Moheba Khorsheed (1921-2000) came from the Palestinian coastal town of Yafa (also known as Jaffa), where one of Palestine’s most important ports was located. She was a teacher, political activist and an armed fighter who defended her town against Zionist militias.
After the ethnic cleansing of Jaffa, in which more than 50,000 of the 70,000 Palestinians were forcibly expelled from their homes and driven into the sea, Khorsheed settled in Egypt, married and lived the rest of her life as a refugee who was never allowed to return.
Moheba Khorsheed studied at the Higher Institute for Teachers in Jerusalem. After graduating, she returned to her hometown of Yafa and taught high school students, instilling in them the spirit of nationalism.
Before the Palestine War of 1948, Yafa was one of the most progressive and prosperous towns in Palestine. It was home to most newspapers and printed matter and was known for its development in various industries such as agriculture, factories, banking and fishing.
Khorsheed went on to study Arabic literature and journalism. She was a member of a women’s association, the Arab Ladies Association, where she ensured that all religious backgrounds were equally represented among the members. In 1947, as tensions and fighting between Palestinian and Zionist paramilitaries increased, she founded another women’s association called Zahrat al-Uqhawan, or the Chrysanthemum Flowers. This society collected funds for the purchase of weapons and for the support of Palestinian families already displaced.
The Chrysanthemum Flowers morphed into a women-only armed organization after Khorsheed witnessed a British sniper shoot a ten-year-old Palestinian boy in the head, who died in his mother’s arms. She played a leading role and was involved in organizing and conducting operations, developing strategy and procuring weapons for use. Zionist propaganda denounced her and incited against her, while the Arab media praised her and compared her to Khawla Bint al-Azwar, a revered and legendary woman from the early history of Islam who fought many battles disguised as a man.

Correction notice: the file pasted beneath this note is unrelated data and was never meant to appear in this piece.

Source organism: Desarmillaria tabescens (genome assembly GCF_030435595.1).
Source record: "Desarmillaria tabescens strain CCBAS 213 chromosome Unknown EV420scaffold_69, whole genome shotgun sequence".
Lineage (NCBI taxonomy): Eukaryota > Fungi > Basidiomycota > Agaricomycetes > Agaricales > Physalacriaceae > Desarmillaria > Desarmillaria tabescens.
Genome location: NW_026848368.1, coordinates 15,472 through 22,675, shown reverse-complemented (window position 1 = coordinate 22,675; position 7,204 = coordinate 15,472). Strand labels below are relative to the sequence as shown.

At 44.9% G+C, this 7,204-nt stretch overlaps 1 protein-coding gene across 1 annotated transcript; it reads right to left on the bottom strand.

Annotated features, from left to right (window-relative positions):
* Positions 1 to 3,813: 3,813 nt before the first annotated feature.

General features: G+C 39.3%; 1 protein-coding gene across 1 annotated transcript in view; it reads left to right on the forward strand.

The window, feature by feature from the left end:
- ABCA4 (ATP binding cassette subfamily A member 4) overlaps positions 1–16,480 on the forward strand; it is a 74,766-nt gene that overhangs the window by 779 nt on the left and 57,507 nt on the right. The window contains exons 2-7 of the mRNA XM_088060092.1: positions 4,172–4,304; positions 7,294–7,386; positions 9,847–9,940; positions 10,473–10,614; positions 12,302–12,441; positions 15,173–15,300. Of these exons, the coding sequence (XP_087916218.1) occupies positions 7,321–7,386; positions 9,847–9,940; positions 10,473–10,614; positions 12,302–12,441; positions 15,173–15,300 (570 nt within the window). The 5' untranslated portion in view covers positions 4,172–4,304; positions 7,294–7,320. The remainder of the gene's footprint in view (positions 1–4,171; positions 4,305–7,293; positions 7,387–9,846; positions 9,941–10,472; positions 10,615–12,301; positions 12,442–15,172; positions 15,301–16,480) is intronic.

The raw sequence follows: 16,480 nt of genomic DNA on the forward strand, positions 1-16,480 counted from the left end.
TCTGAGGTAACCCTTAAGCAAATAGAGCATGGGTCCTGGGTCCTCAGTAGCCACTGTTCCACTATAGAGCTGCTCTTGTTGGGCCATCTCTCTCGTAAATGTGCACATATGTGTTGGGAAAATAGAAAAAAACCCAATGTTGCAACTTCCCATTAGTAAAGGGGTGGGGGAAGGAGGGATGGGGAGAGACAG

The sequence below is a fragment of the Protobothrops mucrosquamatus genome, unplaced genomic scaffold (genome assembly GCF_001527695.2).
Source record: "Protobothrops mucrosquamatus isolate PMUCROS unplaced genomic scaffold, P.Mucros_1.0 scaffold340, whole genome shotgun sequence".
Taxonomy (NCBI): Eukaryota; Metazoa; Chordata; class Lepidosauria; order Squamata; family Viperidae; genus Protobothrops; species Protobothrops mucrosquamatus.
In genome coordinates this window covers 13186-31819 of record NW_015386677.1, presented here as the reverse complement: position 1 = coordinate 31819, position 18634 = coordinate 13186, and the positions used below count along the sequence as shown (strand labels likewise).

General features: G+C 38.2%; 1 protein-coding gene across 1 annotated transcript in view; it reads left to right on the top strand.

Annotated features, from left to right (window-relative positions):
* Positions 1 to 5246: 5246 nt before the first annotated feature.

What were her ideas?
Moheba Khorsheed was an outspoken personality who publicly advocated the education of women and encouraged them to overcome harmful traditions. This went hand in hand with her patriotic zeal and opposition to the Zionist colonies that were built on Palestinian land and displaced the indigenous population. Some villages and towns, such as Qibya and Deir Yassin, were subjected to cruel massacres and total destruction.
Religious tolerance played a major role in her activism, as she emphasised the equal treatment and acceptance of people regardless of their different beliefs. Khorsheed struck up a brief friendship with Rachel Dayan, the niece of Moshe Dayan, a leader of the Zionist militia Haganah, which committed many atrocities against Palestinians, and who later became Israel’s Chief of Staff. Rachel condemned Zionism and its extremism and spent three days at Khorsheed’s house to recuperate after sustaining a nasty wound to her leg while climbing over the wire fence that separated her home in the Jewish colony of Bat Yam from Yafa. Rachel had come to warn Khorsheed of the Zionist militia’s preparations to overrun Yafa. It was the last time they would see each other.
Moheeba Khorsheed was known for her rousing public speeches at demonstrations, which led the colonial power at the time – the British Mandate in collusion with the Zionist movement – to summon her for interrogation. Khorsheed managed to evade interrogation by feigning sickness, even getting a doctor to issue fake medical reports on her behalf. Her sister Arabiya, who had co-established the Flowers with her, took Khorsheed’s place in protests and delivered her speeches instead.
What is their legacy?
After the fall of Yafa, Moheeba Khorsheed was among the thousands of refugees who were literally driven to the sea. She eventually settled in Egypt after making her way to Lebanon and then Jordan, where she married and returned to work as a teacher. She never returned to her homeland and died in 2000.
A learned woman, Khorsheed understood the need for direct action in defence of her community and homeland against the colonial powers, a testament to her multifaceted personality who championed the interests of her students and helped the poor around her.
An educator, an activist and an armed fighter, Moheba Khursheed is credited with founding the first official armed women organization against colonialism in Palestine. Women had a rich history of participating in nationalistic struggles, such as selling their jewellery to buy weapons for the men in their family or gathering intelligence and relaying them back to the fighters, but the Chrysanthemum Flowers was the first established group of its kind.